Second thing about studying that i just really want to mention - RESOURCES. there are so many resources out there. Someone told me at the very beginning of medical school that i need to do anki. regurgitating them over and over again for a month and almost failing the first exam made me realize that i was doing it wrong, and also that just because it works for someone, doesnt mean it works for me. First, sit down, and think - what type of learner are you? Are you a visual person? Do things like color coding, tables, graphs work for you? Before school starts i would get first aid book, -it is a great reference book, i literally write notes right into the book. It really helps if you have it from day 1. Definitely download Anki app on your phone and laptop. phone app costs 25 bucks, i think but its worth it. It is much faster to do anki on the phone, you will save a lot of time. I do them while walking my dog, for example. Anyway, download it, and when school starts ask ppl if your school has a google drive where there are premade decks that everyone uses. Use those. There are ppl who make their own decks, - if you want to do that its ok, but it takes SO MUCH TIME. I always just use decks that other made. Also, some people start with anki, then do lectures, but i actually did lectures/first aid first and THEN went through anki deck. This way i already had a big picture in my mind, and anki deck was more of a review. Try both ways and see what works. If you are a visual person, i would try sketchy. My school has it for free. Ask your upper classmates what resources are available for you for free. In my school we have sketchy, free Uworld, premade anki decks, even PDF of school books. Never buy anything unless you made sure it is not available for free. Also, if you do decide to buy some resource, email them first and ask if there is a free trial. They might not advertise it, but give it to you. Or they might give you discount. Just dont overwhelm yourself with resources. Add them one at a time and find a balance. Definitely get First Aid before school starts though, - it would help.

Anyway, after a bit you will get into study rhythm, and engage in extracurricular stuff. So, most likely your school will have some sort of fair in the fall where all the clubs will have a little table set up, where you can walk around and get to know what is going on. That is a great opportunity to see whats out there. Every school probably has professional clubs/interest groups and fun things. For example, i am a member of ultrasound club and pathology club. There are dance club, different cultural things, etc. Basically, whatever you want to do - someone is probably doing it. I do believe that wellness is important, do stuff that makes you happy. Dont just study, make time for other things. I am an introvert, so i do not do things with other people much, but i play video games a lot, love cooking, and go on 5-6 mile daily walks with my dog. Whatever extracurricular things you do - doesnt really matter for career per se. But please do make sure you like it. You might be tempted to engage into something just because it "looks good" - DONT. you will hate yourself. I promised myself that i will NEVER do anything just because it would make me look good. I turned down leadership opportunities, for example, because they were in the clubs i was not interested in, or they were with people i did not like. And i am so much happier. Instead, i made a list of things I LIKE and went off that. There is no single recipe for success in medical school, - MAKE IT YOUR OWN. The only 2 given things - study well, and get good step scores. Everything else, - make it your own. Stay true to yourself. Rediscover yourself and your passions.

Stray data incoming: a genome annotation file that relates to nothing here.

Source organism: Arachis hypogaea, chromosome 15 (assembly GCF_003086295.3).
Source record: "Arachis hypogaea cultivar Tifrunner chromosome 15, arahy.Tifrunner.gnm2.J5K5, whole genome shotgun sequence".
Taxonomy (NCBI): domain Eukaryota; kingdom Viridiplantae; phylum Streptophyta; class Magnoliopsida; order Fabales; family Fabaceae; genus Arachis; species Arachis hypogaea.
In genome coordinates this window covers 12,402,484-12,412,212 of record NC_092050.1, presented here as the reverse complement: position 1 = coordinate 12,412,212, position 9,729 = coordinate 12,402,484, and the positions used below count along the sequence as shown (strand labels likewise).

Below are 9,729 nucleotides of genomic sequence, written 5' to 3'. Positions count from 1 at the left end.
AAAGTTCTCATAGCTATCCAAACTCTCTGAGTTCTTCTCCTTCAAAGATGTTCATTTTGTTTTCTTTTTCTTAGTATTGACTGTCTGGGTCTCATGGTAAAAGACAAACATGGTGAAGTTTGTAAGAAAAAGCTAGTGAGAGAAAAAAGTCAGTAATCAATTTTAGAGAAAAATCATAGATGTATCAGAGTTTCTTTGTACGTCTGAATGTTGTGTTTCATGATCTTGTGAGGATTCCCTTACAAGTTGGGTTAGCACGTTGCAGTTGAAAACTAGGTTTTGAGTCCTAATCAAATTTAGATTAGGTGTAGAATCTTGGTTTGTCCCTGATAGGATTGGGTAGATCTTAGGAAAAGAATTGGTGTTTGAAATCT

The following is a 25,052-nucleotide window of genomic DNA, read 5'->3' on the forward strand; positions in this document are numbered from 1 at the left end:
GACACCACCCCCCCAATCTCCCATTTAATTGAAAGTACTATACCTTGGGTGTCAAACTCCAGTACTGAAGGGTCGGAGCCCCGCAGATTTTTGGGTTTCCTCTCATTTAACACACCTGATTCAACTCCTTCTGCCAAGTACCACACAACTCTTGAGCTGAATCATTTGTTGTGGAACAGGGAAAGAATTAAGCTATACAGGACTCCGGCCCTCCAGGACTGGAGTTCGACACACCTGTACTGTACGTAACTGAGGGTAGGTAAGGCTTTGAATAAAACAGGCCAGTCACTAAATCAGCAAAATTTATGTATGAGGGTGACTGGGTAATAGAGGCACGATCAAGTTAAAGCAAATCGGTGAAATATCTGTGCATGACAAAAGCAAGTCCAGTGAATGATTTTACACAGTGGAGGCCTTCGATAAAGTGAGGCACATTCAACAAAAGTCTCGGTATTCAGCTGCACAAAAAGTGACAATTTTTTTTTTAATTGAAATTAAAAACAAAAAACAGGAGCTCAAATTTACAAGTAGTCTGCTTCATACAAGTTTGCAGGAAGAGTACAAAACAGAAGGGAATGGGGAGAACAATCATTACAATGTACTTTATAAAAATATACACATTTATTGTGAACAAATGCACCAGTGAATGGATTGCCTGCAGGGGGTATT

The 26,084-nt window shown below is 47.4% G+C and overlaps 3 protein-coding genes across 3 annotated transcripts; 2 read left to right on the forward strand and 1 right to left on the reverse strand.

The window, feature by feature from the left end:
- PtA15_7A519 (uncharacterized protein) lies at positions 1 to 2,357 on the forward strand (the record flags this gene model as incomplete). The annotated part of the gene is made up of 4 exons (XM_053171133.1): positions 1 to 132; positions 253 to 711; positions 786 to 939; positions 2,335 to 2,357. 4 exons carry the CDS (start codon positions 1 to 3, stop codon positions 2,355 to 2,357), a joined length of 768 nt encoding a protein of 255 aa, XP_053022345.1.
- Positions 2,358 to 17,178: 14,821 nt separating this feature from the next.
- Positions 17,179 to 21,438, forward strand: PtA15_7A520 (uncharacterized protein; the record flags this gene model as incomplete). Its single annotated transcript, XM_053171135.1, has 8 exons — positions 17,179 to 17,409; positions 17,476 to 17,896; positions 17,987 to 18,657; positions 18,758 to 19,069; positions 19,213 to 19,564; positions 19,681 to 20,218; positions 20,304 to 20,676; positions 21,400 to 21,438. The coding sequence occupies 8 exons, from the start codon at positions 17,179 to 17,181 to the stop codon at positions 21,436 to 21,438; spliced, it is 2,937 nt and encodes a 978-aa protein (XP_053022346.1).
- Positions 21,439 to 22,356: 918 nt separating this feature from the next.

lastly, dont be scared to reach out to faculty and doctors. I literally, wrote emails and asked if i can shadow them. and most of the times they said YES. Be professional, be polite, respectful, - but dont be afraid to reach out. I did shadowing in subspecialties of the specialty i am considering, but also in other ones that i just want to explore. Dont rush it though, - allow yourself to change your mind. You are growing, you are exposing yourself to new things. Its ok to go in, thinking that you want to be a surgeon, but then falling in love with pediatrics, for example. I literally wrote down a long list of everything i might even hypothetically consider, and i am exposing myself to these fields by shadowing and talking to people.

if you have any questions, - PM me. Good luck. It will be scary at first, be brave and trust yourself. You might even feel like you are not smart enough to be in medical school (imposter syndrome is real), but just keep telling yourself that admissions committee people are smart and know what they are doing. They would've not accepted you if you were not ready.